The reason customers separate administration across different groups is to reduce risk, especially with critical applications and information about full-time employees.

Back in 2015, we added Administrative Roles, which controls the “powers” of an administrator, such as managing users or editing policies. However, our customers came to us with a desire for greater granularity. Dividing up administrative responsibilities by applications or user groups.

So we worked together with a team of customers on a solution to introduce the idea of “scope” to our administrators. Six months ago, our team began working on a feature titled Administrative Units to fill this gap.

Introducing Administrative Units

Administrative Units allows customers to assign specific user groups or applications to individual or multiple administrators.

If Administrative Roles are the X-axis of "what can an administrator do" (e.g. add/delete users, create applications), then Administrative Units are the Y-axis of "which applications or user groups can an administrator see."

Administrative Units

We want to thank the group of twelve customers that worked together with us to provide input and feedback as we developed this feature. In fact, we have to thank customers directly for the name of this feature. The term “administrative units” came about as most of our customers thought about federating administrative controls by “business units,” a common turn of phrase in enterprise.

Administrative Units is generally available today and documentation can be found here.

Federating Logins

We also have an increasing number of customers utilizing SSO, whether it’s through federation services like Azure AD or ADFS or our own solution, Duo’s secure SSO. Customers deploy single sign-on for not only convenience, but also security. It’s convenient for users as they don’t have to memorize passwords for every single service.

Why security? Single sign-on allows customers to federate access to applications without managing separate passwords for each application, which often leads to shared passwords for each service.

Our administrators came to us asking, “How come I can federate logins with users but not administrators?”

And that leads us to Administrative SSO.

Introducing Administrative SSO

SSO Button We’re pleased to announce the general availability of single sign-on (SSO) for the Administrators. Customers can now utilize SAML Identity Providers (IdP) including Azure AD, ADFS, Duo SSO, and Shibboleth to federate access to the Duo Admin Panel.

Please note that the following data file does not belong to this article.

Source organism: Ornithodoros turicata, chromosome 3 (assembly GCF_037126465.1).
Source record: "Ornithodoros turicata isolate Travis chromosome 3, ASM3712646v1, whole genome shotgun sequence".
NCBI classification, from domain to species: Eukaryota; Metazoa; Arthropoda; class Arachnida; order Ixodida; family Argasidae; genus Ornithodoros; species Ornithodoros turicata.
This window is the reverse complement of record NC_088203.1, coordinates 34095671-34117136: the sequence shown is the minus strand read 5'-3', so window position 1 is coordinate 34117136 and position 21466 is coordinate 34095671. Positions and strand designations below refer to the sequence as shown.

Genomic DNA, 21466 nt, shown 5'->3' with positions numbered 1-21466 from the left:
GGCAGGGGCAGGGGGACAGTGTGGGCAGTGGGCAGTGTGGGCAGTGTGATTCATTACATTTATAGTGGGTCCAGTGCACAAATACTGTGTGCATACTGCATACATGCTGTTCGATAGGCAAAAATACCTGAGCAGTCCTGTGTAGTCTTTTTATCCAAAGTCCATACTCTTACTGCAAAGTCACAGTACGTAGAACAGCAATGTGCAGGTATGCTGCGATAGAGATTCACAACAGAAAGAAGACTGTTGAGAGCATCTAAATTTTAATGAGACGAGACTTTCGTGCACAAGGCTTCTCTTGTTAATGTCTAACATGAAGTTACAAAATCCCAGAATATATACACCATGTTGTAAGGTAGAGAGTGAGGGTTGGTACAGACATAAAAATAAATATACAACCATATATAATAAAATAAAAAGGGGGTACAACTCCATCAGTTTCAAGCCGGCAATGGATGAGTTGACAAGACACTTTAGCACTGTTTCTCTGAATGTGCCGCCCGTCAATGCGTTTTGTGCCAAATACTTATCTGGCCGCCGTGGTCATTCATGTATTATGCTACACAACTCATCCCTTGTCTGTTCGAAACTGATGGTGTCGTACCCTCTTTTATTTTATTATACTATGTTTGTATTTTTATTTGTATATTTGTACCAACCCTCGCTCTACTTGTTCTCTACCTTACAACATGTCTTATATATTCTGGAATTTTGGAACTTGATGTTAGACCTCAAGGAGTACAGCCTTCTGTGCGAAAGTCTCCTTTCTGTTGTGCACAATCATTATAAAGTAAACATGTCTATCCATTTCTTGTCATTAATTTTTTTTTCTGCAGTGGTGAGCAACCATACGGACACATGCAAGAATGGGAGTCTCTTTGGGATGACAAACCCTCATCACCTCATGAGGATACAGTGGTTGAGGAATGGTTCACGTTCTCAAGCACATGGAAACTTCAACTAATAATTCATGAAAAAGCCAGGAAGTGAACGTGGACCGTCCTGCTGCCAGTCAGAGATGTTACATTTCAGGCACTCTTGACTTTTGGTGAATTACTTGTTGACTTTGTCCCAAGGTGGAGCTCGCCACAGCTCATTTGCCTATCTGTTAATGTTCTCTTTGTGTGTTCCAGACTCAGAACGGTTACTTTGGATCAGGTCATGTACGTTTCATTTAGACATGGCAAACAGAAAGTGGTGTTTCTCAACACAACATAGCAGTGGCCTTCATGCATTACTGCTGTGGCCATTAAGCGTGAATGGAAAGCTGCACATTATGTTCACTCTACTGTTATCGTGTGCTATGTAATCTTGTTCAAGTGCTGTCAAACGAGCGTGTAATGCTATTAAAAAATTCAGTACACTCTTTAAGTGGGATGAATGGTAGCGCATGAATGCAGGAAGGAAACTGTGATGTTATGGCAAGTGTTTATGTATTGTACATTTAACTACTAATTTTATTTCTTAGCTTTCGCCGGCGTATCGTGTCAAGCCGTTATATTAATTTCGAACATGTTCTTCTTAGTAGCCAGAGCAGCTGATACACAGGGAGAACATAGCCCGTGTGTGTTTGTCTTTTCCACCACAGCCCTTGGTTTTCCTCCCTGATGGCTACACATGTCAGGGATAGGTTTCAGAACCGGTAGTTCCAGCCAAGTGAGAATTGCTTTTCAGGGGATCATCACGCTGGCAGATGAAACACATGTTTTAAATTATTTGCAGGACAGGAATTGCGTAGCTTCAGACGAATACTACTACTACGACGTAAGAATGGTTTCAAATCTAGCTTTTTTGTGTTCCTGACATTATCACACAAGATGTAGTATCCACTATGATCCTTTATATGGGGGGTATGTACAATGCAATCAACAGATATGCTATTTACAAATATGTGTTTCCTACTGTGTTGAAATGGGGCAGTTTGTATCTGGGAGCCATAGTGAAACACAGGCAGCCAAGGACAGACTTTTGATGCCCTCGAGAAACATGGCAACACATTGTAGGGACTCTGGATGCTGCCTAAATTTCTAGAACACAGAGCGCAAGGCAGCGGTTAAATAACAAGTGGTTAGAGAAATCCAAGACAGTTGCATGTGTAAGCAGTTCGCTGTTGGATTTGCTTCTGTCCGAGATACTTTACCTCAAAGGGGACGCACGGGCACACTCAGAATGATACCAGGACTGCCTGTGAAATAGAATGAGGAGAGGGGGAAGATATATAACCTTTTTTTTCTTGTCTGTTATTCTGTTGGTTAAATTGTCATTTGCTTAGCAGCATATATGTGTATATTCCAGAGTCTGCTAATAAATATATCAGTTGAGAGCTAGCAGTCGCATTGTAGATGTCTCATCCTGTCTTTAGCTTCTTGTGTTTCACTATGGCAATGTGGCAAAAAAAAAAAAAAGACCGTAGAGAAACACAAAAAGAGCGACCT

In order to support this feature, we are also making an update to admin.duo.com - a persistent single sign-on button similar to what you’ve seen on other cloud applications.

Administrative SSO is also generally available today, and documentation can be found here.

We would also like to thank our beta customers for Admin SSO. This turned into our largest beta in Duo history, and we couldn’t have delivered this solution without your support. And just a few weeks into release, we already have 400 customers utilizing this feature, so it’s great to see the demand for this feature.

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<![CDATA[Automate Threat Detection With Duo’s UEBA]]> rhirani@duo.com(Rahul Hirani)smeschiari@duo.com(Stefano Meschiari) https://duo.com/blog/automate-threat-detection-with-duos-ueba https://duo.com/blog/automate-threat-detection-with-duos-ueba Product Updates Thu, 31 May 2018 08:30:00 -0400

We recently described how user and entity behavior analytics (UEBA) is changing the way organizations detect threats. Today Duo announces a beta program for its UEBA capabilities, which give customers analytics-based threat detection to assess the security of their user and endpoint activity.

Organizations of all sizes struggle with threat detection. Security and IT departments are always spread thin - trying to find ways to do more with less. Many organizations look to Security Information and Event Management systems (SIEMs) to automate some detection with customizable alert rules, but SIEMs are resource intensive to fully stand up and have a long time-to-value. Furthermore, organizations routinely experience changes in projects, personnel, and vendors, and configuring and maintaining alert setups is tedious and drives up the total cost of ownership of a monitoring and detection system. Because of this, alerts are frequently set up reactively after a security issue has occurred rather than configured in an effort to be proactive.